How did we become so critical of our bodies? Years’ ago, body image was much more relaxed. Look at videos from the 70’s and 80’s: we didn’t have such perfect bodies, white teeth or defined abs: we were attractive and yet not perfect. Not model-looking. And even models from that era weren’t so perfect (I know because I was a model in the early 80’s and it really wasn’t such a big deal).
Today, porn stars, popular singers and almost any celebrity has an amazing body. And we look at their photos and think: “What’s wrong with me? I guess I’m lazy or lack self-discipline. Oh well, I give up. Let’s have some more Oreos.”
You might think the word “fascism” is a bit extreme. From Wikipedia: “fascist movements share certain common features, including the veneration of the state and a devotion to a strong leader. Fascism views political violence and war as a means to achieve national rejuvenation and asserts that stronger nations have the right to expand their territory by displacing weaker nations.”
Let’s apply this to how we see our bodies: we share certain common features (including veneration of the perfect body image and devotion to celebrities who “lead” us to see what is “right”). We view personal war and violence to our own bodies as a means to achieve personal rejuvenation. We assert that stronger, healthier-looking bodies have the right to displace (and replace) weaker, less perfect-looking bodies.
Sadly, we are often so extremist in how harshly and rigidly we view our poor, innocent bodies that the word “fascism” may fit.
Plastic surgery and less drastic forms of body altering are heavily promoted in the media. Injecting Botox (a poison) into your body is considered perfectly normal. We don’t seem to care what the doctor injects into us, as long as we get fewer wrinkles.
One form that Body Fascism takes is called Body Dysmorphia. If you’re suffering from Body Dysmorphia, you’re preoccupied with an imagined or trivial defect in your appearance and it REALLY bothers you.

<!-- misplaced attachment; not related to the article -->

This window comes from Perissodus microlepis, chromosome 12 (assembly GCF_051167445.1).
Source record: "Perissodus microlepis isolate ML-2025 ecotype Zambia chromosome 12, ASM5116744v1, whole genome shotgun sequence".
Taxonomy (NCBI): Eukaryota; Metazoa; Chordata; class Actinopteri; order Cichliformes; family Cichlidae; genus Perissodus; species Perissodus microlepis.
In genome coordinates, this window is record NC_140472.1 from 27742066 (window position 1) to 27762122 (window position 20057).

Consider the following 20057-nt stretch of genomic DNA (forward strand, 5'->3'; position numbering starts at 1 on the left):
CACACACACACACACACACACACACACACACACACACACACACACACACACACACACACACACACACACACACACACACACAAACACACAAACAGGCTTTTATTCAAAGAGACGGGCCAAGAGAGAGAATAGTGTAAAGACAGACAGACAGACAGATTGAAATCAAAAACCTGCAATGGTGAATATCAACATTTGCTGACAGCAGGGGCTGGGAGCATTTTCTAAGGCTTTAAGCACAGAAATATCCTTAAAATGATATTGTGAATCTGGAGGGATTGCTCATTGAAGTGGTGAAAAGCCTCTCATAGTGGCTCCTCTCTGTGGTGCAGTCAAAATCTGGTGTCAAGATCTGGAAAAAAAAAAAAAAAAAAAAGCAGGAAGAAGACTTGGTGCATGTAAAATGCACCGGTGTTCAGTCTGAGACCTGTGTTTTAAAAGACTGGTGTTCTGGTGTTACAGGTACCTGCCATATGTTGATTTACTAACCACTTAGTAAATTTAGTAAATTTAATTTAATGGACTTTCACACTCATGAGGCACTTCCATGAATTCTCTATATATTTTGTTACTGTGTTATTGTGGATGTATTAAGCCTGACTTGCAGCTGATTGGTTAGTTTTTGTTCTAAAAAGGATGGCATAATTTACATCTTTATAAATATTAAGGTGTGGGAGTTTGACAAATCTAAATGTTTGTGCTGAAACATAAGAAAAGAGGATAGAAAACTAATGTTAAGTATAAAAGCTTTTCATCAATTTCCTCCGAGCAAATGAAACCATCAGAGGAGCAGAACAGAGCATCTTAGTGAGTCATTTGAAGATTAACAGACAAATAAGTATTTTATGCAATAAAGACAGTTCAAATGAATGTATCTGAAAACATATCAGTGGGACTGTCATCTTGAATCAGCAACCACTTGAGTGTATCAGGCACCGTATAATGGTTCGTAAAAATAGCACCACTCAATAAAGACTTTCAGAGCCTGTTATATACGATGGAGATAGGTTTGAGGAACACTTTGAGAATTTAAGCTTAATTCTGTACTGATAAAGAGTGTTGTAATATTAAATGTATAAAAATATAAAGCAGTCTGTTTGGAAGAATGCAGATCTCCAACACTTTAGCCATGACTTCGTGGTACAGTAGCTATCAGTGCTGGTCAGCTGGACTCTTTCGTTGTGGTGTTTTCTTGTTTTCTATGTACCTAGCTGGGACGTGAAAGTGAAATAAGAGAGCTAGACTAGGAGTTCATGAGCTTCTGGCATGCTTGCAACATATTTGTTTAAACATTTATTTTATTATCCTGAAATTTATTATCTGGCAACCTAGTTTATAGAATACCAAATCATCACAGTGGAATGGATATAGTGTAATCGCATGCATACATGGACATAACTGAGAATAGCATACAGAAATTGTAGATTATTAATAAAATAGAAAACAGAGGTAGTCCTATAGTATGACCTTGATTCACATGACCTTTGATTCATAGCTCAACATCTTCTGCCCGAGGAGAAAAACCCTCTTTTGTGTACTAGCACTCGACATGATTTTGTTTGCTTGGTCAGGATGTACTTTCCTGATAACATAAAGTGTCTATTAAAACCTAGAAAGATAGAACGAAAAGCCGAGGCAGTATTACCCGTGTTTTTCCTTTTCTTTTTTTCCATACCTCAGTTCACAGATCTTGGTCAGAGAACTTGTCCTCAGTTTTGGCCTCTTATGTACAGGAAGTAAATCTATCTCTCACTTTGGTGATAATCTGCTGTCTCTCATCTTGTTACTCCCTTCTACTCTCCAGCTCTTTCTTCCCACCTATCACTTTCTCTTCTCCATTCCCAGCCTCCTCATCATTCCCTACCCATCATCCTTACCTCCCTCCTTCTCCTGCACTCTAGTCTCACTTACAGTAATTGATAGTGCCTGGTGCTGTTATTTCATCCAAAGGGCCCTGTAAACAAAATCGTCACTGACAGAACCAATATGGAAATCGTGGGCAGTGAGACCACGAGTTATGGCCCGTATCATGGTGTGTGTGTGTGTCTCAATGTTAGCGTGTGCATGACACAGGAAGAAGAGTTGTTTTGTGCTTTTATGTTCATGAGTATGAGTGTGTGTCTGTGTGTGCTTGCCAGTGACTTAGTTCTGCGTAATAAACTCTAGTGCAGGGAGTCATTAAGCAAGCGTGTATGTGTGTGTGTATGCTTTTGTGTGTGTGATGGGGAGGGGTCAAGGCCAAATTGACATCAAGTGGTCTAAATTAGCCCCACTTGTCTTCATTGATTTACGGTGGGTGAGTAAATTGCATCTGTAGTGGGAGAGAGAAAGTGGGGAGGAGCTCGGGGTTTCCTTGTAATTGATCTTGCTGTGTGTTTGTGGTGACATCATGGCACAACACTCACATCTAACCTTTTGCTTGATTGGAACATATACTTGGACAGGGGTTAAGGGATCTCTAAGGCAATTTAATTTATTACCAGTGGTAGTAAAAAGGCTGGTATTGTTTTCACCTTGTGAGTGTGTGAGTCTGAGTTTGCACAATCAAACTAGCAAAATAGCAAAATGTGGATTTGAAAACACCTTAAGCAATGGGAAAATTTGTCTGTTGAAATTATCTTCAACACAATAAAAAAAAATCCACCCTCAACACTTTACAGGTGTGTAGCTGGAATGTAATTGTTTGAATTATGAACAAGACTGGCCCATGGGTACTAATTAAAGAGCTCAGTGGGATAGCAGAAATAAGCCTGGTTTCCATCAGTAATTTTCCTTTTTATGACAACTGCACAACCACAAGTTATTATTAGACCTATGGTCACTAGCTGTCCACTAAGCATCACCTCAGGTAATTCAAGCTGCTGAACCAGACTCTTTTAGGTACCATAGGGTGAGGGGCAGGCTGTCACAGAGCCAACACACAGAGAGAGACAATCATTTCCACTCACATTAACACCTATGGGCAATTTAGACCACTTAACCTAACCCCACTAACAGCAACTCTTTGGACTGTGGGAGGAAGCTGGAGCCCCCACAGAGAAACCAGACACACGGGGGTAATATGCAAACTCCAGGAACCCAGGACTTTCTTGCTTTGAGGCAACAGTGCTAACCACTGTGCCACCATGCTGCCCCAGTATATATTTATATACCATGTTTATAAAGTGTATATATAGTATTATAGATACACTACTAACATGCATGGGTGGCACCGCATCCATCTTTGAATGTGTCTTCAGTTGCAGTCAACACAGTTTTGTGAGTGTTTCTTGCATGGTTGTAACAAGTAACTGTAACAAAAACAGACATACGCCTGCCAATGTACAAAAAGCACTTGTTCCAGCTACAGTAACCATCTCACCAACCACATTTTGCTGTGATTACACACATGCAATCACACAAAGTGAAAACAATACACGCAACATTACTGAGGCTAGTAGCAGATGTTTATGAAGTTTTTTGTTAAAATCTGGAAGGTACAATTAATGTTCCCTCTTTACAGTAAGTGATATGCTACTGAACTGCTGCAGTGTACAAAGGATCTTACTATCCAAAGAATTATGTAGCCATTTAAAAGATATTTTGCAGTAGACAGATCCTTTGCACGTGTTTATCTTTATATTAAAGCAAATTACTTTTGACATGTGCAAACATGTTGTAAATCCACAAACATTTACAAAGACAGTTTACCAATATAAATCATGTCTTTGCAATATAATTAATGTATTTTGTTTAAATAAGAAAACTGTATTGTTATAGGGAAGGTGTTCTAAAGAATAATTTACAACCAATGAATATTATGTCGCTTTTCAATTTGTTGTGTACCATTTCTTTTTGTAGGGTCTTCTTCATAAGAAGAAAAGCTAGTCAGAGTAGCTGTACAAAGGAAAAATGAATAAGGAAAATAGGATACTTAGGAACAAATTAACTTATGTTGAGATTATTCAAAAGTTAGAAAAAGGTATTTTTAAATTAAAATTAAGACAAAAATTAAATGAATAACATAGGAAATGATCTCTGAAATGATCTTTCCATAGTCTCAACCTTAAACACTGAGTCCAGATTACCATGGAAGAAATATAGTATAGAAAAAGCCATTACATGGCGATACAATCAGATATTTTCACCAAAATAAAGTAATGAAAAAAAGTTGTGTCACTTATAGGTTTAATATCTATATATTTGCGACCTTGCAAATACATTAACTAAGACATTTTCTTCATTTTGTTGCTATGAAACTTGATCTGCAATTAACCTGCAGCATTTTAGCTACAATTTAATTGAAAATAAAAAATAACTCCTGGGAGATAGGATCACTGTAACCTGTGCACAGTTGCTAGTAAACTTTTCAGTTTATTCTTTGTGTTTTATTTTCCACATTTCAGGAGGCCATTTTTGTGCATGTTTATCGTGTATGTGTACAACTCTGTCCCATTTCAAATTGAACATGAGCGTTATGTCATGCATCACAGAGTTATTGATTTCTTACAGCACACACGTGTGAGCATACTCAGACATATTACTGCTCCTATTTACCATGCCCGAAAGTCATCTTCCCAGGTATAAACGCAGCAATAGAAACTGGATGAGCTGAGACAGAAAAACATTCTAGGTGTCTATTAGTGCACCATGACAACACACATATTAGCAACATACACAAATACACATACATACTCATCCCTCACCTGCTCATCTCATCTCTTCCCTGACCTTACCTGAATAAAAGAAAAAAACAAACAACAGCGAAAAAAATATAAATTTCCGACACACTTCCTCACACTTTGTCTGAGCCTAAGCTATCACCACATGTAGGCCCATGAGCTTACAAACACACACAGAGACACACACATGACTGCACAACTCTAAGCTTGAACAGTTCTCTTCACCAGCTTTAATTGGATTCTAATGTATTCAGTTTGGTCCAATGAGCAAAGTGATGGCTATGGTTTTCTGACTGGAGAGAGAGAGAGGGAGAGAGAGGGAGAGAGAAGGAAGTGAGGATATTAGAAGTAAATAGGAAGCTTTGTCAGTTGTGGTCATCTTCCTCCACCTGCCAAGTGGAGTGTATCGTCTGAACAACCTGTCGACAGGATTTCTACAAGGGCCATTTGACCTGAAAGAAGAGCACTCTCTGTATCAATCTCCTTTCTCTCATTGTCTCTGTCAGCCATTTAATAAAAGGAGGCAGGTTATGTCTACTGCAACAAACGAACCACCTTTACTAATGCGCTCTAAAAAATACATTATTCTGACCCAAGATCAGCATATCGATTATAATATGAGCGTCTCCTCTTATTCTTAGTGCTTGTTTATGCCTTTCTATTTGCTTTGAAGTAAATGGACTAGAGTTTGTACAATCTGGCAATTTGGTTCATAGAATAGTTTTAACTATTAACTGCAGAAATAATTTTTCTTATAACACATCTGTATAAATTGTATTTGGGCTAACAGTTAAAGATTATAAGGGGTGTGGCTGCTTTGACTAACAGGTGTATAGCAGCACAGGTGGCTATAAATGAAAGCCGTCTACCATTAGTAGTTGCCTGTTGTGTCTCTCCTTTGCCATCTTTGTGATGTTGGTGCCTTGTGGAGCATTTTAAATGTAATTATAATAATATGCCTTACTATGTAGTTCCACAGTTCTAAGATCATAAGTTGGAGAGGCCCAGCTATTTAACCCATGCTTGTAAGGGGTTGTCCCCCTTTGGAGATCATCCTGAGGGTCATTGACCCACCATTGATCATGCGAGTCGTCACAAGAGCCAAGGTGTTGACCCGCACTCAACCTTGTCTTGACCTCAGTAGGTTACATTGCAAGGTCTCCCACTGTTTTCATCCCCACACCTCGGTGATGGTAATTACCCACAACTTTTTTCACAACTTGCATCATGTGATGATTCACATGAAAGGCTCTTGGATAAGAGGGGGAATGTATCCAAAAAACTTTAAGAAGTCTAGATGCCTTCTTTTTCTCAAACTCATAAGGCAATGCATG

My clients with Body Dysmorphia wish that they could change some aspect(s) of their physical appearance, even though other people find them to be attractive. A typical way that they handle this? For women, it’s often to obsess on getting slimmer. For men, it’s often to become addicted to becoming more muscular.
Unfortunately, these strategies don’t work, because you never actually achieve your goal. You can’t, because your problem is in your head, not your body. No matter how much you change your appearance, it’s never good enough.
The way out? To address and work with your own form of Body Fascism and your distorted ideas about your body.
If you only focus on changing your body – and not your mind – you’re doomed to eventual despair. Plastic surgery, botox, extreme diets and bodybuilding: this stuff is temporary. It doesn’t last.
The only thing that really lasts – and is likely to improve as you age – is your mental health.
One of the best books I’ve ever read that addressed body fascism is “Good in Bed” by Jennifer Weiner. Her quasi-fictional heroine struggles with her (presumed) overweight body and finally, through many trials and tribulations, realizes that there are much more important things to focus on than the shape of your thighs or extra flesh at your waist. I highly recommend the book (plus, it’s a funny, easy read).
I’d like to close with a quote from one of my sheroes – Maya Rupert – writer, activist and policy director of the National Center for Lesbian Rights. She addresses body fascism for women but I think it’s equally apropos for men:
“Female beauty is not a zero-sum game, a scarce commodity, or something only some of us are allowed to have. We have to think ourselves beautiful – not prettier than or less pretty. We have to believe that female beauty is limitless, and love our bodies for our own sake.”